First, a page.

Tuesday, March 11, 2014
At the site of the pivotal battle of the Civil War, 150 years ago this afternoon, President Abraham Lincoln spoke of the “unfinished work” in the fight for equality.
Four score and seven years ago our fathers brought forth, upon this continent, a new nation, conceived in liberty and dedicated to the proposition that all men are created equal.
Now we are engaged in a great civil war, testing whether that nation or any nation so conceived and so dedicated can long endure. We are met on a great battle field of that war. We have come to dedicate a portion of that field as a final resting-place for those who here gave their lives, that that nation might live. It is altogether fitting and proper that we should do this. But in a larger sense, we cannot dedicate, we cannot consecrate, we cannot hallow this ground – The brave men, living and dead, who struggled here have consecrated it far above our poor power to add or detract. The world will little note nor long remember what we say here, but it can never forget what they did here.
It is for us, the living, rather, to be dedicated to the unfinished work which they who fought here have thus far nobly advanced. It is rather for us to be here dedicated to the great task remaining before us – that from these hononored dead we take increased devotion to that cause for which they gave the last full measure of devotion – that we here highly resolve that these dead shall not have died in vain; that this nation, under God, shall have a new birth of freedom, and that government of the people, by the people, for the people shall not perish from the earth.
Source: Library of Congress
He spoke of a government of the people, by the people and for the people.
That short speech, the Gettysburg Address, became one of the defining speeches in this country’s history.
That unfinished work remains part of our national identity for civil rights, gender equality, wealth equality, access to education, health care and voting rights, according to Jared Peatman, a 1998 Skowhegan Area High School graduate and Lincoln scholar whose new book “The Long Shadow of Lincoln’s Gettysburg Address” was released this month.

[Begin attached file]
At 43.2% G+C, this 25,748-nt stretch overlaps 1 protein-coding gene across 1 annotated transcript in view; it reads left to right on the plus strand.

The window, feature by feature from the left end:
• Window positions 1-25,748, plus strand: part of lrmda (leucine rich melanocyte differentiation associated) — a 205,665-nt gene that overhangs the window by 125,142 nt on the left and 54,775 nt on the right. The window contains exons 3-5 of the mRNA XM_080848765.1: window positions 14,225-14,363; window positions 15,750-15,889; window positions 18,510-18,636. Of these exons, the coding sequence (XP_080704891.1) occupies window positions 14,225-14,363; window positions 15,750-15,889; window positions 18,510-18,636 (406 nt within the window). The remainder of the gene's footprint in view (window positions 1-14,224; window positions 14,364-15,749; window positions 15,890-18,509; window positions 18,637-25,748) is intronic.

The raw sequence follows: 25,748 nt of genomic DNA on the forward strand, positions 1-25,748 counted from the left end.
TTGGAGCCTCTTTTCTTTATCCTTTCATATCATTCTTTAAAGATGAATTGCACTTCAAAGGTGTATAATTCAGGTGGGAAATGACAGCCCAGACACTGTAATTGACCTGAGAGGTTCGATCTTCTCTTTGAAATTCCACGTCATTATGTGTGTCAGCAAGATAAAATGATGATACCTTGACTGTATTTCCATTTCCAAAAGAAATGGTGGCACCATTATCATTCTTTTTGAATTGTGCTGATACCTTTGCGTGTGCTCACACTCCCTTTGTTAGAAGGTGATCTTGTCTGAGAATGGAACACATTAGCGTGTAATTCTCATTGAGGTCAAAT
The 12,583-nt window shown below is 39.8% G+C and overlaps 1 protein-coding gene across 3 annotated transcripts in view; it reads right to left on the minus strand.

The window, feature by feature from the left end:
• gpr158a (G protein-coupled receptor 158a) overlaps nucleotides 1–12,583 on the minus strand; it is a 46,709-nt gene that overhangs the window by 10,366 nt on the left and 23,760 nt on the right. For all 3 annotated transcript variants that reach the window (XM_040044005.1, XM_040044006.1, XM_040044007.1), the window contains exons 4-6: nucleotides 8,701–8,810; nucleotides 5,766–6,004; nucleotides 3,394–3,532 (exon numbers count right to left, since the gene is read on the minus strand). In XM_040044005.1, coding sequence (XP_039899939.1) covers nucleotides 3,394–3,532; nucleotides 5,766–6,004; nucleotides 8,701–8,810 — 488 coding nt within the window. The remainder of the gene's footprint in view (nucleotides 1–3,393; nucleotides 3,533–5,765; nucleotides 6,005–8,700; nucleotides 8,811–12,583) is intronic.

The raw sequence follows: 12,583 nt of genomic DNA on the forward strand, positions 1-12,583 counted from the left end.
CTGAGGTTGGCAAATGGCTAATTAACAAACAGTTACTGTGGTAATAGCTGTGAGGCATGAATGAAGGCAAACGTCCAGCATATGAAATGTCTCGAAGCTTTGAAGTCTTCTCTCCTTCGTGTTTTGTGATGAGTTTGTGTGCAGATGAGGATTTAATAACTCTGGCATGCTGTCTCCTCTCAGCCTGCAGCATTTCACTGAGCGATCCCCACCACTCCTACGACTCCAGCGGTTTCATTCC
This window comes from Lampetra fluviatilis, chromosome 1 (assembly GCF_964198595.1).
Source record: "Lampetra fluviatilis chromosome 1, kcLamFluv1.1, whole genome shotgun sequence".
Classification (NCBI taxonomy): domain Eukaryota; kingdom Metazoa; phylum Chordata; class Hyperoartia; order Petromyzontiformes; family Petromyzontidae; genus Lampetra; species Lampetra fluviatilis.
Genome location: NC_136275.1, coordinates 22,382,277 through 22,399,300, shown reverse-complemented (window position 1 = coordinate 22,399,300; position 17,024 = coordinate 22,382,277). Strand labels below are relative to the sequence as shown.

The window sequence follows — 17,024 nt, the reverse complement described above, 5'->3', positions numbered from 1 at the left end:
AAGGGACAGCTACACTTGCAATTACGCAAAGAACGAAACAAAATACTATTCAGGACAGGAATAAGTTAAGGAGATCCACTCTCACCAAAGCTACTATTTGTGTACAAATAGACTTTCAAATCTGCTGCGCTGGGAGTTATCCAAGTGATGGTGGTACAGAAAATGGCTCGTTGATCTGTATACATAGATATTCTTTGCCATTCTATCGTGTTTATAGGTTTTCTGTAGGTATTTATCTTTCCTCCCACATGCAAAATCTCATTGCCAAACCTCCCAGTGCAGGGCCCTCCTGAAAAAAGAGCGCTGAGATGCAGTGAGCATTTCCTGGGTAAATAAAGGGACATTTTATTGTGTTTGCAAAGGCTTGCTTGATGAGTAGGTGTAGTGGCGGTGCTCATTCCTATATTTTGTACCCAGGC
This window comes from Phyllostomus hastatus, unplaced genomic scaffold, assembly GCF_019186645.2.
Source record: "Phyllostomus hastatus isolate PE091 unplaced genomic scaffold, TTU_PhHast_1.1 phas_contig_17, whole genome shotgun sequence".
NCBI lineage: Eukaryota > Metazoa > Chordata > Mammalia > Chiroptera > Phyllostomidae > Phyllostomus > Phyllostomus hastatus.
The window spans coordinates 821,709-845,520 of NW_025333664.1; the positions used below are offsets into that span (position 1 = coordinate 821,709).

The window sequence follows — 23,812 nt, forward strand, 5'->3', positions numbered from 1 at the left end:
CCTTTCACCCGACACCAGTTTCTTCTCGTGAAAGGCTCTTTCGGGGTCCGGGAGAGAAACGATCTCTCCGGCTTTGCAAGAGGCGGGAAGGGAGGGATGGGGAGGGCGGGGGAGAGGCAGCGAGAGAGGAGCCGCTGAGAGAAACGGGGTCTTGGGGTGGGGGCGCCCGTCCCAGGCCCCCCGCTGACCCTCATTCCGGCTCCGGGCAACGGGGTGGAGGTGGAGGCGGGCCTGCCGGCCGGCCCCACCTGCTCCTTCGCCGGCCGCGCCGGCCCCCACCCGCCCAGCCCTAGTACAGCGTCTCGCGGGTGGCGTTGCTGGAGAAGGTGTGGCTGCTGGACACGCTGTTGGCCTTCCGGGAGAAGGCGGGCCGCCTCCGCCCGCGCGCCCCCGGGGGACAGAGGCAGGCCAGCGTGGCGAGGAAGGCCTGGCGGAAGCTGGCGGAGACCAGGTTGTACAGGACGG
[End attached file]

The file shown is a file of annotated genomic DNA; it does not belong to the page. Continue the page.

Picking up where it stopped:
“I hope we go beyond just the recitation of the speech and actually think about the words and ask ourselves that question — have we fully lived up to the notion that Lincoln set forth in 1863?” said Peatman, who grew up in Canaan. “Assuming that we come to the conclusion that we probably haven’t, let’s think about what we can do to try to live up to that notion in the balance of our lives. I think it’s important we ask ourselves — does everybody in this country have equality of opportunity and if not, what can we do to try to achieve that.”
Peatman, 33, was a panel member for the three-day Lincoln Forum in Gettysburg, which ended Monday and featured activities and projects about Lincoln, the Civil War and the legacy of the address. Peatman said there were about 300 people in attendance for this year’s Lincoln Forum, which, now in its 20th year, is an assembly of people who share an interest in the life and times of Lincoln and the Civil War era.
Today he will participate in more forums to discuss the speech and what has been accomplished in terms of equality and democracy, both here and in other countries, he said.
There also will be book signings today and an appearance on a local ABC television affiliate.
The opening words of the speech, “Four score and seven years ago ...” refers to the signing of the Declaration of Independence 87 years earlier as the nation’s founding philosophy. Peatman said Lincoln was trying to draw Americans of the 1860s away the language of the Constitution, which the president saw as a document that promoted and supported slavery.
“He’s trying to reorient the nation around that founding principle that all men are created equal,” he said. “He’s trying to move away from the Constitution, which in 11 places mentions slavery — it never says the word — but it does say to strengthen, protect and preserve slavery.”
In the Gettysburg Address, Lincoln is asking Americans to establish the Declaration of Independence as the nation’s founding moment with the words “all men are created equal,” he said.
Peatman said Lincoln believed that peace without emancipation would result in only a temporary halt to civil unrest in the country. The president believed that if United States did not abolish slavery, there be more war in the next 10 years.
“Lincoln is someone who believed in equality of opportunity, that everybody should have a fair and equal chance,” he said. “And that was the principle that he was really dedicating the nation to in 1863.”
Peatman, the director of curriculum at the Lincoln Leadership Institute in Gettysburg, a school that creates leadership development events for government and corporate groups using history, such as the Battle of Gettysburg, as metaphor to teach market strategies and communication and negotiation skills.
He began studying the Civil War and taking family trips to Gettysburg when he was 12. He earned a bachelor’s degree from Gettysburg College, a master’s from Virginia Tech, and Ph.D. from Texas A&M University.
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